Removing a hotel stay from your next vacation plan may be the financially sensible thing to do, especially in an economy in which hotel room prices and other lodging charges are going up by the day. But do your homework to ensure that the alternative lodging method you are using, be it a vacation rental, a hostel, or swapped home, does not end up costing you more than you would have paid at the hotel.
To save money on your vacation rental, enlist local help, do your homework, and don't go solo. Here are some tips to save on a vacation rental home.
To Share is to Save
My grandmother used to say that it is always best to share, and I would add that it is even better to share costs, not just positive elements like income. If possible, don't go solo while searching for a vacation rental. Enlist the help of other people to whom you are close and who also have vacation plans in the same destination.
By renting one house and splitting the overall cost, your personal financial expense would be lower and you then can use that extra cash to enjoy your vacation more, participate in group activities or sign up for that excursion you so dreamed of all year long. To save on vacation home rental expenses, you can plan the trip with family members, close friends, your fraternity buddies and, why not, your favorite neighbor.
Enlist Local Help
Get assistance from a local, especially someone familiar with the intricacies of the local rental search and who is proficient in local real estate legislation. A real estate broker or lawyer would perfectly fit the profile, and I think it is always useful to pick a professional than rely on someone whose credentials cannot be verified.
The hire costs are worth it, trust me; the last thing you want is to land on foreign soil and have nowhere to stay because the individual you were dealing with has been too flexible with the truth and is nowhere to be found. You also should contact the local U.S. Embassy in your destination country to learn more about local conditions as well as pitfalls and scams not to fall for.
Do Your Homework
Besides government websites, such as the local U.S. Embassy, I use a wide assortment of websites to seek vacation rentals. The advantage here is that you get to visualize what you think you want; refine your criteria, depending on things like price, location and availability; and determine the best offer for you.
Sites such as HomeAway.com are great resources to check out, but read and understand the fine print before signing any document or signing up for anything. Hire a lawyer or someone experienced in the local housing sector if real estate legal terminology is not your strong suit.
Understand the Terms and Conditions
Before, during and after the vacation rental search, try to clarify important things like payment, financial guarantee and minimum-stay clauses. Hold this discussion preferably with the owner or the brokerage managing the villa on the owner's behalf. The goal here is to be on the same page, financially speaking, so that nobody is surprised at the last minute.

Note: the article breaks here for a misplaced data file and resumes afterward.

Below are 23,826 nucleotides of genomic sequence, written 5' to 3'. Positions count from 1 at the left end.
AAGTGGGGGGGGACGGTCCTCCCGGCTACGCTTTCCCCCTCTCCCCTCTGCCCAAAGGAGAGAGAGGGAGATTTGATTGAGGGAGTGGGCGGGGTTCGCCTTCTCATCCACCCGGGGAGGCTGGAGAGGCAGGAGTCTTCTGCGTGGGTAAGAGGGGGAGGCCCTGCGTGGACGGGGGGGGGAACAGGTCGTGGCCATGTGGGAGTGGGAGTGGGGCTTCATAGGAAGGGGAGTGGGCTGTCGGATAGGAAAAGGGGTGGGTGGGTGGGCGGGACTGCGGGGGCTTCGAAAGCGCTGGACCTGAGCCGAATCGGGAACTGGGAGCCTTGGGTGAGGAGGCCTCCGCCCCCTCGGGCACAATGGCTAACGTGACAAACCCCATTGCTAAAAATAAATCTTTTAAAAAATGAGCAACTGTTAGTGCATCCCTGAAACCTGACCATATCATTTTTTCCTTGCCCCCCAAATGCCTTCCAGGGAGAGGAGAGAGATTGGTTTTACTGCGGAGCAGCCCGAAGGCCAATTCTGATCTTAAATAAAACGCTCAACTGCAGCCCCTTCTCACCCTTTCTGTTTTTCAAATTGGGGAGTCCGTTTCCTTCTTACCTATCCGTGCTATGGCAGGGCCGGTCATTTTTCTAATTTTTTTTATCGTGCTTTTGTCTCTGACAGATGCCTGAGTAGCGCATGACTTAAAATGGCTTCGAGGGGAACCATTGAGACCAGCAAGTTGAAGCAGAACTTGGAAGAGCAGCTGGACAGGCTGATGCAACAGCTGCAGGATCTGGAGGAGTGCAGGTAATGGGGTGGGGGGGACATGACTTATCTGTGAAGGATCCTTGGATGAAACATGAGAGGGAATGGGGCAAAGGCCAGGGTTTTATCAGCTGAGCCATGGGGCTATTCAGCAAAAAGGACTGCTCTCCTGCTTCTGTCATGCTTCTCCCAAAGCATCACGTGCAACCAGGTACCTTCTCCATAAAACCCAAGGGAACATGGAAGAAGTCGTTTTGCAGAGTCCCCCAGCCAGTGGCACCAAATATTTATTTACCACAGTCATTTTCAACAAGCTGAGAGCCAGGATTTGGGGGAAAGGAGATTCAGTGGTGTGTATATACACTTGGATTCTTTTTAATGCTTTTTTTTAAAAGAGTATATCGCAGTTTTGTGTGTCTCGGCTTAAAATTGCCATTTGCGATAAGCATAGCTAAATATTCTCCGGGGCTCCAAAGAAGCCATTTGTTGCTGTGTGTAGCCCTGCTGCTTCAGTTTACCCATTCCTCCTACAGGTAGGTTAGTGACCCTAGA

Clarify things like how much the guarantee is, whether you would remit one half of rent at the beginning of the period and the other half at the end, how much the application process will cost, and whether extra services like security are included in the rent amount.
Take Care of Everyday Life Yourself
Believe it or not, things like food, drinks, laundry and toiletries could end up costing way more that you would imagine. This is especially true if you land in a country with different cultural and culinary tastes, so your cuisine becomes "exotic." Your tastes may cost a lot because the ingredients are sold at exclusive grocery stores that locals rarely frequent. But you can save money on your vacation rental by methodically reading about the destination country well in advance, identify grocery stores near the rented house, and figure out the cheapest way to do laundry, which may not always be easy, considering that water is a rare, precious commodity in some parts of the globe.
Consider Home Swapping
You may end up paying little or nothing at all if you are lucky to find someone with whom you can swap your house. For example, you're headed to Chile and a U.S. citizen working in that country is traveling to America around the same time. You can sign a home-exchange agreement whereby you use the expatriate's mansion while she resides at your home.
Use sites like Homeexchangeplace.com, HomeExchange.com and LoveHomeSwap.com, my three favorites, to see a complete list of swap candidates in your residence area or in the destination area as well as the terms and conditions pertaining to the offer.
Make Sure the Rental Is Legal
The last thing you want is to spend cash on attorney fees or pay regulatory fines because you are occupying a home or apartment whose (alleged) owner has run afoul of the law. For example, if there are zoning restrictions in an area, and the owner wants to tempt fate and thus builds on that land, authorities could impose a series of hefty fines, initiate litigation and even seize the property and you certainly wouldn't want to be inside when they do. To prevent that adverse scenario, seek the help of a professional and, if needed, get a second opinion before paying rent or remitting the guarantee.
There are various ways to save money on your vacation rental, depending on the country you are headed to, local real estate legislation, the law of supply and demand, and your own financial budget. The most effective cost-saving tips pertain to things like group booking, home swapping, attention to detail, and familiarity with local zoning laws and real estate legislation.